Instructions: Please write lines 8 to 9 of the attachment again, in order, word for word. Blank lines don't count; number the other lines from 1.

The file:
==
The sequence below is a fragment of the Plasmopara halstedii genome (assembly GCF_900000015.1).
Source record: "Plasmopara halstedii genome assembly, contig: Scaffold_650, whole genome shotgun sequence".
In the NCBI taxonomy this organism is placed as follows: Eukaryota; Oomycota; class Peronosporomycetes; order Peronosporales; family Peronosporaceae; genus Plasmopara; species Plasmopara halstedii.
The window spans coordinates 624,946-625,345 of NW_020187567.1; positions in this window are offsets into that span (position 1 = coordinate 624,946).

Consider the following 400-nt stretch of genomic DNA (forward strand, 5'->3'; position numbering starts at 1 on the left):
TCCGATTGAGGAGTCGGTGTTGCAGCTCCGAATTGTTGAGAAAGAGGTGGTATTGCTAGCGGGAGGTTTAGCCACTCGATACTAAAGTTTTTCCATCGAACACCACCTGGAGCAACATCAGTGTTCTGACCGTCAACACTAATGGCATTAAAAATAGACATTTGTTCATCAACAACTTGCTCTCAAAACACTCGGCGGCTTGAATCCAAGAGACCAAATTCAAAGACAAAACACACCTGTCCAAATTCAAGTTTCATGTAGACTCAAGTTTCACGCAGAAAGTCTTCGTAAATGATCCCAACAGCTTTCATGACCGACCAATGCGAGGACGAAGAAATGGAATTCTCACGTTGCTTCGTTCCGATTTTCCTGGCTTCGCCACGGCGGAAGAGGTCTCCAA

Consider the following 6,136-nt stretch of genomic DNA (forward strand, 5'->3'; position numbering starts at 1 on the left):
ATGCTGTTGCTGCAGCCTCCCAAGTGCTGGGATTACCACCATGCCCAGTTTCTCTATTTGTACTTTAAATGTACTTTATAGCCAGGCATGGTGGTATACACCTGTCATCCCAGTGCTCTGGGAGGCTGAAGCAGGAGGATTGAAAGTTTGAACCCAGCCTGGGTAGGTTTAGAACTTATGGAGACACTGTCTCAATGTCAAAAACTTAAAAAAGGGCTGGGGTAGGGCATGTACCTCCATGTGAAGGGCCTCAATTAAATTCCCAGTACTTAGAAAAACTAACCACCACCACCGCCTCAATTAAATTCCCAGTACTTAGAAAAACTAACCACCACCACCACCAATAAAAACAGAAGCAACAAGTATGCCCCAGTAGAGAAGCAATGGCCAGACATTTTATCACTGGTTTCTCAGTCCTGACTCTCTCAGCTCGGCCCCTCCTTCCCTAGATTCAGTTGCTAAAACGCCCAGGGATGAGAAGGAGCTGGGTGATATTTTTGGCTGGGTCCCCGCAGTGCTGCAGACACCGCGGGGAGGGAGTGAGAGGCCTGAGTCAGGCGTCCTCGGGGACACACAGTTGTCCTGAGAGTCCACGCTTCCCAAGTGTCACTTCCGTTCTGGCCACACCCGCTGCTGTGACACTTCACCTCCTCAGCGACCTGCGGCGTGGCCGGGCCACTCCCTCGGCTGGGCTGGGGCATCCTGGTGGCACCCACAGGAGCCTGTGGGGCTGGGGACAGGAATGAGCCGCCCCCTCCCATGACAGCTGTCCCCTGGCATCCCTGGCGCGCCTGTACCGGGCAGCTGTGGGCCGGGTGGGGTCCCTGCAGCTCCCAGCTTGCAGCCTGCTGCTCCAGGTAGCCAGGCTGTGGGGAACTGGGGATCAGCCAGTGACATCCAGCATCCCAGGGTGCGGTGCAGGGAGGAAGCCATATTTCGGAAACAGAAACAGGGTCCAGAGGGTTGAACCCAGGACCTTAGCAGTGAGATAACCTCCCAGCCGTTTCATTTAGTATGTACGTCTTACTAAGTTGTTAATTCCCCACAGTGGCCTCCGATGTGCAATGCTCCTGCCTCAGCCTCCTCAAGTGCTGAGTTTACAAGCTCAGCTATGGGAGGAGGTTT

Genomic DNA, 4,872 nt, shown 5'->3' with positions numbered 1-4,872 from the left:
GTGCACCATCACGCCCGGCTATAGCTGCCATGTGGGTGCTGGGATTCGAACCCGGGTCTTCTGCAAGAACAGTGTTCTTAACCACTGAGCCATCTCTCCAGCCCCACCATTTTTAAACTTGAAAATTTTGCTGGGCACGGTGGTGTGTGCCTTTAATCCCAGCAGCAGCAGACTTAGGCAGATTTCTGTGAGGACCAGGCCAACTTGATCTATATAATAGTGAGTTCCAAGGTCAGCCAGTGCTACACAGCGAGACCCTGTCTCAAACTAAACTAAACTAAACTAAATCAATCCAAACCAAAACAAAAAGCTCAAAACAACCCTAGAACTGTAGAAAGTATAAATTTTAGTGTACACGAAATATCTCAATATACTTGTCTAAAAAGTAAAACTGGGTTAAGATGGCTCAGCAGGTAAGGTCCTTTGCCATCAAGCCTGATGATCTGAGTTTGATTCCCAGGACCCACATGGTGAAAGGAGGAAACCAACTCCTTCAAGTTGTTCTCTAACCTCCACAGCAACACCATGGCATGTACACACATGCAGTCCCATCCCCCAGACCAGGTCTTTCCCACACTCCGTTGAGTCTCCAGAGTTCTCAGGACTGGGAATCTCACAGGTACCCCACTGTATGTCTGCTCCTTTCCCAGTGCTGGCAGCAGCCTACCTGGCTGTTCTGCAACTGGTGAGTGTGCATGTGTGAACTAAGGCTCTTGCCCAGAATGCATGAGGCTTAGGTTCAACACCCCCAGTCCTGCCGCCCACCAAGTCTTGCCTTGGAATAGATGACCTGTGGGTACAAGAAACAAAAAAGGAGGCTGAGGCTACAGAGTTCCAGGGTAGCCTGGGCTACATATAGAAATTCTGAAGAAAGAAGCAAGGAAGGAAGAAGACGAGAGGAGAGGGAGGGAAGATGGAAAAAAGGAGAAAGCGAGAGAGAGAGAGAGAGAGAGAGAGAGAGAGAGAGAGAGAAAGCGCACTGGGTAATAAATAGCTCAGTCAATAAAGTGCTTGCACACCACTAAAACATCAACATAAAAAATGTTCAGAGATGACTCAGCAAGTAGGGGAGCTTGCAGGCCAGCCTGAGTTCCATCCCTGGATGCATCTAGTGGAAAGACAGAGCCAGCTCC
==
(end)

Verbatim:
ATGCTGTTGCTGCAGCCTCCCAAGTGCTGGGATTACCACCATGCCCAGTTTCTCTATTTGTACTTTAAATGTACTTTATAGCCAGGCATGGTGGTATACACCTGTCATCCCAGTGCTCTGGGAGGCTGAAGCAGGAGGATTGAAAGTTTGAACCCAGCCTGGGTAGGTTTAGAACTTATGGAGACACTGTCTCAATGTCAAAAACTTAAAAAAGGGCTGGGGTAGGGCATGTACCTCCATGTGAAGGGCCTCAATTAAATTCCCAGTACTTAGAAAAACTAACCACCACCACCGCCTCAATTAAATTCCCAGTACTTAGAAAAACTAACCACCACCACCACCAATAAAAACAGAAGCAACAAGTATGCCCCAGTAGAGAAGCAATGGCCAGACATTTTATCACTGGTTTCTCAGTCCTGACTCTCTCAGCTCGGCCCCTCCTTCCCTAGATTCAGTTGCTAAAACGCCCAGGGATGAGAAGGAGCTGGGTGATATTTTTGGCTGGGTCCCCGCAGTGCTGCAGACACCGCGGGGAGGGAGTGAGAGGCCTGAGTCAGGCGTCCTCGGGGACACACAGTTGTCCTGAGAGTCCACGCTTCCCAAGTGTCACTTCCGTTCTGGCCACACCCGCTGCTGTGACACTTCACCTCCTCAGCGACCTGCGGCGTGGCCGGGCCACTCCCTCGGCTGGGCTGGGGCATCCTGGTGGCACCCACAGGAGCCTGTGGGGCTGGGGACAGGAATGAGCCGCCCCCTCCCATGACAGCTGTCCCCTGGCATCCCTGGCGCGCCTGTACCGGGCAGCTGTGGGCCGGGTGGGGTCCCTGCAGCTCCCAGCTTGCAGCCTGCTGCTCCAGGTAGCCAGGCTGTGGGGAACTGGGGATCAGCCAGTGACATCCAGCATCCCAGGGTGCGGTGCAGGGAGGAAGCCATATTTCGGAAACAGAAACAGGGTCCAGAGGGTTGAACCCAGGACCTTAGCAGTGAGATAACCTCCCAGCCGTTTCATTTAGTATGTACGTCTTACTAAGTTGTTAATTCCCCACAGTGGCCTCCGATGTGCAATGCTCCTGCCTCAGCCTCCTCAAGTGCTGAGTTTACAAGCTCAGCTATGGGAGGAGGTTT

Genomic DNA, 4,872 nt, shown 5'->3' with positions numbered 1-4,872 from the left: